• Ask students to find a variety of newspaper articles regarding recent Australian reports about asylum seekers, legal and illegal refugees, and detention centres. Students should read a selection of these articles and list them and their references including date and place of publication. The students are to nominate if they feel the article is for or against asylum seekers coming to Australia. As a group, they are to present a brief report to the class, describing one event that made national headlines in Australia about refugees.


Activity 3: Boat stories in literature
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Subtheme(s): Art, music and literature; Multiculturalism
  • Phoung briefly describes her journey on a boat to her new classmates. The horrific tales of the boat being captured by pirates and the terrifying account of having to be quiet is recounted for the captive audience in the classroom.
  • Ask students to recall and discuss what Phoung said in her story and how the audience reacted to the events being recounted.

  • Ask students to find out more about modern-day pirates and whether events like those Phoung described still happen today. As a tuning-in activity, read excerpts from the following books:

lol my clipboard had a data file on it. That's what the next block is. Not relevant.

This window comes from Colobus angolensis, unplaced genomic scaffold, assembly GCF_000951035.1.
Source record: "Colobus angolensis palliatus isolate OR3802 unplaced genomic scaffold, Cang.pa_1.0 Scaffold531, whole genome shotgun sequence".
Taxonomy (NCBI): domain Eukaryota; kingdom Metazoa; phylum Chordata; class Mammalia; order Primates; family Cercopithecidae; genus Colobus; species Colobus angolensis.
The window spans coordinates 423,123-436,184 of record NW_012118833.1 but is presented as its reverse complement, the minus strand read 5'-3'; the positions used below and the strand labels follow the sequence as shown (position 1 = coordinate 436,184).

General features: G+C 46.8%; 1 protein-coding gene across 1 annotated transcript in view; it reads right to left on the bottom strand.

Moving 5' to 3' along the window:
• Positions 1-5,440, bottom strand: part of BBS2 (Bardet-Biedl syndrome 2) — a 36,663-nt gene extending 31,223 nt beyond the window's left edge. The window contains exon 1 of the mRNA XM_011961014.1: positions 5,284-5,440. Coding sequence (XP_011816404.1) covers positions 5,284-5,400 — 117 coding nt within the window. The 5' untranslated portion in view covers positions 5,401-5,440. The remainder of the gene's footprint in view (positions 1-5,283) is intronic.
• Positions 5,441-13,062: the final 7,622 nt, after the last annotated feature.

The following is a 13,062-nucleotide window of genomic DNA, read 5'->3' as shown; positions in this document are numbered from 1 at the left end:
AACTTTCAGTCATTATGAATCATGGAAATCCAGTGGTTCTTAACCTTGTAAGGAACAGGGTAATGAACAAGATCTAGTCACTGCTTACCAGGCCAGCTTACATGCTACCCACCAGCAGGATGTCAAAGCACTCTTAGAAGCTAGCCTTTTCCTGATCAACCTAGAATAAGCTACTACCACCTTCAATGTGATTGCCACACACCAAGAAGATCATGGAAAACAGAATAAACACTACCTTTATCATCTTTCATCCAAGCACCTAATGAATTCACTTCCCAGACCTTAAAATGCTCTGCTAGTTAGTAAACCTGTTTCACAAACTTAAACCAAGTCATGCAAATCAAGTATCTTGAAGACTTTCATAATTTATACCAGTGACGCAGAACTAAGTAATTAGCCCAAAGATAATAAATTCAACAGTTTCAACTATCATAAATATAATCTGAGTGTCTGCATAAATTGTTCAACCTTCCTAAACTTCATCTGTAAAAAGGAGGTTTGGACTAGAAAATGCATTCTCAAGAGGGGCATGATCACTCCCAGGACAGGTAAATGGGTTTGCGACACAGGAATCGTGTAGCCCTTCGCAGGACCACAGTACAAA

1. Ziba Came on a Boat by Liz Lofthouse and Robert Ingpen (2007)
  2. Refugees: We Left Because We Had To by Jill Rutter (2004)
  3. Girl Overboard by Justina Chen Headley (2009)
  4. The Island by Armin Greder (2007).
  • These stories will give students a better sense of the experiences of boat arrivals to Australia. Ask students to write a summary of their findings on the perils faced by boat people fleeing their homeland. They could produce book reviews of the books listed above or others that they find on the topic.


Activity 4: Words and feelings
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Subtheme(s): Language and scripting; Relationships
  • Create a list of words that best describe the emotions and feelings of the boat people in Phoung's story. Encourage students to use descriptive adjectives.

  • In small groups, students use a thesaurus to add to the list of words. When they have completed their lists, they can share them with the class.
  • As a class, discuss this list of words and explain how words can convey levels of feeling to the reader or listener. Some words are more emotionally powerful than others and will have a stronger impact on the reader or listener, such as the difference between 'concerned' and 'terrified'. Discuss this with students and look at how 'concerned' has a lower emotional impact than 'terrified'. Look at the list of words and identify some other examples of high and low emotional impact.